Our job is political. Any iteration of planning either public or private working for public, will see this.
    A common mistake people make when trying to design something completely foolproof is to underestimate the ingenuity of complete fools. -Douglas Adams

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    Cyburbian Tarf's avatar
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    Quote Originally posted by Planitgood View post
    Advice taken. I just find it frustrating when you have a plan that you have slaved over for years, then in a matter of minutes it can be shelved because Politician X wants something added to his or her area. I'm like WTF?? I never really understood the cynicism that so many planners have, but I totally get it now ... And I don't want a career like that. At least if your making money you can do what you want to do... most of the time.
    In my experience, with exception of large planning projects (e.g., General Plans), you shouldn't normally get in a situation where your plans are completely changed so late in the process. Minor tweaks maybe, but not wholesale changes.

    General Plans (and probably to some extent, community plans) are like that, though. But that's because with such large land area involved, you have a HUGE list of stakeholders.

    For economic development, you're dealing with smaller areas typically than General Plans, so you're right in that sense that you're less likely to have your plans hacked to pieces by the politicians late in the process. However, they're just as prone to changes requested by politicians as most (non General Plan) planning efforts.

    In my experience - your mileage may vary.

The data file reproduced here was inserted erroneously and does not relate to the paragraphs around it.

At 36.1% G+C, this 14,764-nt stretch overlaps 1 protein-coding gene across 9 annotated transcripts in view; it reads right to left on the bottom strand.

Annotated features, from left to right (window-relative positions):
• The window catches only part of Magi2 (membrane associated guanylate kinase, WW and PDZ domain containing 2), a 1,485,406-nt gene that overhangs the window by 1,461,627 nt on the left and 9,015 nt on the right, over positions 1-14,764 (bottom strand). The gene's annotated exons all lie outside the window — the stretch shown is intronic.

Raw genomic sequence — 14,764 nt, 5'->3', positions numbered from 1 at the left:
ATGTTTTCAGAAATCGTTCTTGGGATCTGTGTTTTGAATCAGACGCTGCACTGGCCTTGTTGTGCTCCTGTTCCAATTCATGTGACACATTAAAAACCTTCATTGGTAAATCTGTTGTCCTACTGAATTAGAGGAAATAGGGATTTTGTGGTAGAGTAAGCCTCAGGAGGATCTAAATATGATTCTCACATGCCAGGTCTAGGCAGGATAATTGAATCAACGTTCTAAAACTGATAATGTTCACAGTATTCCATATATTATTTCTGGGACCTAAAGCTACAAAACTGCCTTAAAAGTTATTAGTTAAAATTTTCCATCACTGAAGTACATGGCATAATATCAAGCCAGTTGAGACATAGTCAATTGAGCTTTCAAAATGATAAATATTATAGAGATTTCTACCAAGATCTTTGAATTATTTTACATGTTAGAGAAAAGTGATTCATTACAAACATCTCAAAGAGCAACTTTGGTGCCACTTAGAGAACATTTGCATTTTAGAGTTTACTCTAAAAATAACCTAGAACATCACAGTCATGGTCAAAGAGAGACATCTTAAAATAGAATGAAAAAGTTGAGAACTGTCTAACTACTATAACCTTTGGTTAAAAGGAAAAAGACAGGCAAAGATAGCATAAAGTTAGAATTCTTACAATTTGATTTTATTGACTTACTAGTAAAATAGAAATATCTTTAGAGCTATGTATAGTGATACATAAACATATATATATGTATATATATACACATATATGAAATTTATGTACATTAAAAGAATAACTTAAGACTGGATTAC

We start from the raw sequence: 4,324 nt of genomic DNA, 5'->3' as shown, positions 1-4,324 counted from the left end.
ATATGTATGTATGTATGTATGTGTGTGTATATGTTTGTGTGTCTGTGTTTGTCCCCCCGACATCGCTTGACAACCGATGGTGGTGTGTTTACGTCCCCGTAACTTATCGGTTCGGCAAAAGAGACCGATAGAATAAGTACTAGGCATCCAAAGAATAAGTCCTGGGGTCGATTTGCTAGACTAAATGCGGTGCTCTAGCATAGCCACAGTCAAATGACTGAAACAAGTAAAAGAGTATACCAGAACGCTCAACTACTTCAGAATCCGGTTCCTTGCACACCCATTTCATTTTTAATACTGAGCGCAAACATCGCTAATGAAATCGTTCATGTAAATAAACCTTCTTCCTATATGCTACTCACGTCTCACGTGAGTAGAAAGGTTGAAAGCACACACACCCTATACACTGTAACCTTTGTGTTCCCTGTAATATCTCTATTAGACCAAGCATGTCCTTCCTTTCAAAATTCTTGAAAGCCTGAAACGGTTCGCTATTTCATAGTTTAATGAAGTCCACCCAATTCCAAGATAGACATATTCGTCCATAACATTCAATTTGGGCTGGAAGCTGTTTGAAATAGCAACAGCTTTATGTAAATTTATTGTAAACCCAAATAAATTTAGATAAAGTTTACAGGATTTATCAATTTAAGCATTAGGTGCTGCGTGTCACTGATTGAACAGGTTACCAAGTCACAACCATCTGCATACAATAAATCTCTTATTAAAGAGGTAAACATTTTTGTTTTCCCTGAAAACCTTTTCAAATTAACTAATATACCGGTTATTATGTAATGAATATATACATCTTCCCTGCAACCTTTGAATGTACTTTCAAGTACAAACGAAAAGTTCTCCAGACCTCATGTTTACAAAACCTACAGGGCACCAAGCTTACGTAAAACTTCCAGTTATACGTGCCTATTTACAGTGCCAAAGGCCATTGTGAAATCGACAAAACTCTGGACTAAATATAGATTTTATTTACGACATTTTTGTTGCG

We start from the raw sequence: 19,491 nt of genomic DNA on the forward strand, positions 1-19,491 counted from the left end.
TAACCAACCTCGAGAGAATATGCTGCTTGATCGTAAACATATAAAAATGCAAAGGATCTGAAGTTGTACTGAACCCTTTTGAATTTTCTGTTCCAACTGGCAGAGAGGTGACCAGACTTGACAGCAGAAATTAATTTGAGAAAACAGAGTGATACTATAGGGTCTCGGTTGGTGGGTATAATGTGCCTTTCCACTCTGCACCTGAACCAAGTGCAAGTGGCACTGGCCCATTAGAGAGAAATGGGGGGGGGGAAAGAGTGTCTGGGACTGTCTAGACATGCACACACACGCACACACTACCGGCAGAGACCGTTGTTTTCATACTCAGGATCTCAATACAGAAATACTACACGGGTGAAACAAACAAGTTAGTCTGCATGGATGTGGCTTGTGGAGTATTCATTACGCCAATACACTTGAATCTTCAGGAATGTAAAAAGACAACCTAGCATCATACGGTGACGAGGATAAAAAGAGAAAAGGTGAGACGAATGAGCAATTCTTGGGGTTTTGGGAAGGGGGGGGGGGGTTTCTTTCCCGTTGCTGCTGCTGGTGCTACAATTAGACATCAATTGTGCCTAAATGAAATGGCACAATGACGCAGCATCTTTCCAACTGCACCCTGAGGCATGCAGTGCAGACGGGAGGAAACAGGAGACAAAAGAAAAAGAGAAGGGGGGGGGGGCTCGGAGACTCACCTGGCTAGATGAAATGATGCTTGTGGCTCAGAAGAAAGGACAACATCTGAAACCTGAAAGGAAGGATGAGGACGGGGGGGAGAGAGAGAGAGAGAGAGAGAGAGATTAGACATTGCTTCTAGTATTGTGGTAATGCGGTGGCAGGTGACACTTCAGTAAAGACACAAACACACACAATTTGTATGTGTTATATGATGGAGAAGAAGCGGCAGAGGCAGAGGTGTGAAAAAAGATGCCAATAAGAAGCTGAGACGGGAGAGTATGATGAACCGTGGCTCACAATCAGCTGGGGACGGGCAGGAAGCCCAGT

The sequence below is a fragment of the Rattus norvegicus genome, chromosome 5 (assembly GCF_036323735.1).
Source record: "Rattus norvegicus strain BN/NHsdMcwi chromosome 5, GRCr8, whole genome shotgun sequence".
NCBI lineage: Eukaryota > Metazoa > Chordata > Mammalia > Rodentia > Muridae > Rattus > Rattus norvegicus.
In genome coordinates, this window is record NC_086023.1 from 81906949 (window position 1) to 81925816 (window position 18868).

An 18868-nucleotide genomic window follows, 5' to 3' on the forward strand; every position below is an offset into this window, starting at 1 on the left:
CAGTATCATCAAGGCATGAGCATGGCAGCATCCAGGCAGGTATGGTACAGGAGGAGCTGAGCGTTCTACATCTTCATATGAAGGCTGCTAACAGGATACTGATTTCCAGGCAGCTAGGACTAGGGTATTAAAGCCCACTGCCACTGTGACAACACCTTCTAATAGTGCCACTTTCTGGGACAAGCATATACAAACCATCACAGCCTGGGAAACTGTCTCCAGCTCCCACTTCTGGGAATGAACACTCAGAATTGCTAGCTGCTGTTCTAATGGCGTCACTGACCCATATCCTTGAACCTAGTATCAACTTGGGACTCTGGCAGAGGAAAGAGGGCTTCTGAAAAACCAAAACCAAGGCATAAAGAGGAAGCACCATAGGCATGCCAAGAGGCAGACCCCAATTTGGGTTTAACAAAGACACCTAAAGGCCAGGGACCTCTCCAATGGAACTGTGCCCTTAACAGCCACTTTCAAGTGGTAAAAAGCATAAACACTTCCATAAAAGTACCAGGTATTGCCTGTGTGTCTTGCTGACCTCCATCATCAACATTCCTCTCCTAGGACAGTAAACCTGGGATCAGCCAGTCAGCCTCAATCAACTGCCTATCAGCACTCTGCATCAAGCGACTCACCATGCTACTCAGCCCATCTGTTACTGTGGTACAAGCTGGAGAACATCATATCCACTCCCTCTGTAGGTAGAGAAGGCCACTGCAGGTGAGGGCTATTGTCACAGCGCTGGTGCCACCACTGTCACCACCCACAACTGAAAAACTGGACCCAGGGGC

8. #8
    Cyburbian
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    You could also consider a graduate degree in economics if you want to pursue ED.
    "This is great, honey. What's the crunchy stuff?"
    "M&Ms. I ran out of paprika."

    Family Guy

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    You may also want to consider getting an MPA or MPP from a school that specializes in economic development. There are linkages beteween these degrees, business and urban planning.

  10. #10
    Cyburbian Brocktoon's avatar
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    I have done economic development around the country and there is no best degree for the field. Since you asked the question based strictly upon education, the best of my peers in the field had an MPP and took real estate development courses as electives. The ones with MBA's have tended to get frustrated with: the political nature of the business; the amount of public involvement and transparency required; the triple bottom line nature of redevelopment and thus struggle with the job. That being said I have worked with several talented ED professionals that have no masters and learned by doing.

    You would be better off finding a job with a CDC for little money and get practical experience and save yourself $35,000 in school related debt. In Arizona there are 7 ED jobs open and they want a bachelors degree and experience not a masters degree and no experience.
    "If you don't like change, you're going to like irrelevance even less" General Eric Shinseki